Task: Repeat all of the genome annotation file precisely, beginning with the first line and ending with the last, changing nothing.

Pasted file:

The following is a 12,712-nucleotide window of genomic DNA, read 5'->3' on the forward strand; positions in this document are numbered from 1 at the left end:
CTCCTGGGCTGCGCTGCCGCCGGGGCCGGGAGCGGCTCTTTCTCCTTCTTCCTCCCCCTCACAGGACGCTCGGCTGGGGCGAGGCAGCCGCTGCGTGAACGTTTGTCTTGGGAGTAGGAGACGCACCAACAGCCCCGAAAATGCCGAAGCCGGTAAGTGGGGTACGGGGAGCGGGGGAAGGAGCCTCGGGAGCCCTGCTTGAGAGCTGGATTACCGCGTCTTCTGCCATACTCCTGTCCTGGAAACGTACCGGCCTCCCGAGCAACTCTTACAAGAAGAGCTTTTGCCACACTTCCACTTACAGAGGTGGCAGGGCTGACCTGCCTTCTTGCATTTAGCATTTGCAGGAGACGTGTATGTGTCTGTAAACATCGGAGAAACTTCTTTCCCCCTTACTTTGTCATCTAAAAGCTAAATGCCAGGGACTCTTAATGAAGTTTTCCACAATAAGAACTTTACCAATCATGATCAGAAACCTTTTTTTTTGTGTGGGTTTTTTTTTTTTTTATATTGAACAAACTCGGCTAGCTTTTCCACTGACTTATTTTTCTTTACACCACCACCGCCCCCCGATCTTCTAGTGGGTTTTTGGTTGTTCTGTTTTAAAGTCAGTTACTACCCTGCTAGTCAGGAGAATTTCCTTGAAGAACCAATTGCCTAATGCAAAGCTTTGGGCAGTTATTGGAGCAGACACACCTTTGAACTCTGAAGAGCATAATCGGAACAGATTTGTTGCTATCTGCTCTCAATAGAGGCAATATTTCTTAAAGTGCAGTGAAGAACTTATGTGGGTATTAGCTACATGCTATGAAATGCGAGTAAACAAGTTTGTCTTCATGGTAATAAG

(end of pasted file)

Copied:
The following is a 12,712-nucleotide window of genomic DNA, read 5'->3' on the forward strand; positions in this document are numbered from 1 at the left end:
CTCCTGGGCTGCGCTGCCGCCGGGGCCGGGAGCGGCTCTTTCTCCTTCTTCCTCCCCCTCACAGGACGCTCGGCTGGGGCGAGGCAGCCGCTGCGTGAACGTTTGTCTTGGGAGTAGGAGACGCACCAACAGCCCCGAAAATGCCGAAGCCGGTAAGTGGGGTACGGGGAGCGGGGGAAGGAGCCTCGGGAGCCCTGCTTGAGAGCTGGATTACCGCGTCTTCTGCCATACTCCTGTCCTGGAAACGTACCGGCCTCCCGAGCAACTCTTACAAGAAGAGCTTTTGCCACACTTCCACTTACAGAGGTGGCAGGGCTGACCTGCCTTCTTGCATTTAGCATTTGCAGGAGACGTGTATGTGTCTGTAAACATCGGAGAAACTTCTTTCCCCCTTACTTTGTCATCTAAAAGCTAAATGCCAGGGACTCTTAATGAAGTTTTCCACAATAAGAACTTTACCAATCATGATCAGAAACCTTTTTTTTTGTGTGGGTTTTTTTTTTTTTTATATTGAACAAACTCGGCTAGCTTTTCCACTGACTTATTTTTCTTTACACCACCACCGCCCCCCGATCTTCTAGTGGGTTTTTGGTTGTTCTGTTTTAAAGTCAGTTACTACCCTGCTAGTCAGGAGAATTTCCTTGAAGAACCAATTGCCTAATGCAAAGCTTTGGGCAGTTATTGGAGCAGACACACCTTTGAACTCTGAAGAGCATAATCGGAACAGATTTGTTGCTATCTGCTCTCAATAGAGGCAATATTTCTTAAAGTGCAGTGAAGAACTTATGTGGGTATTAGCTACATGCTATGAAATGCGAGTAAACAAGTTTGTCTTCATGGTAATAAG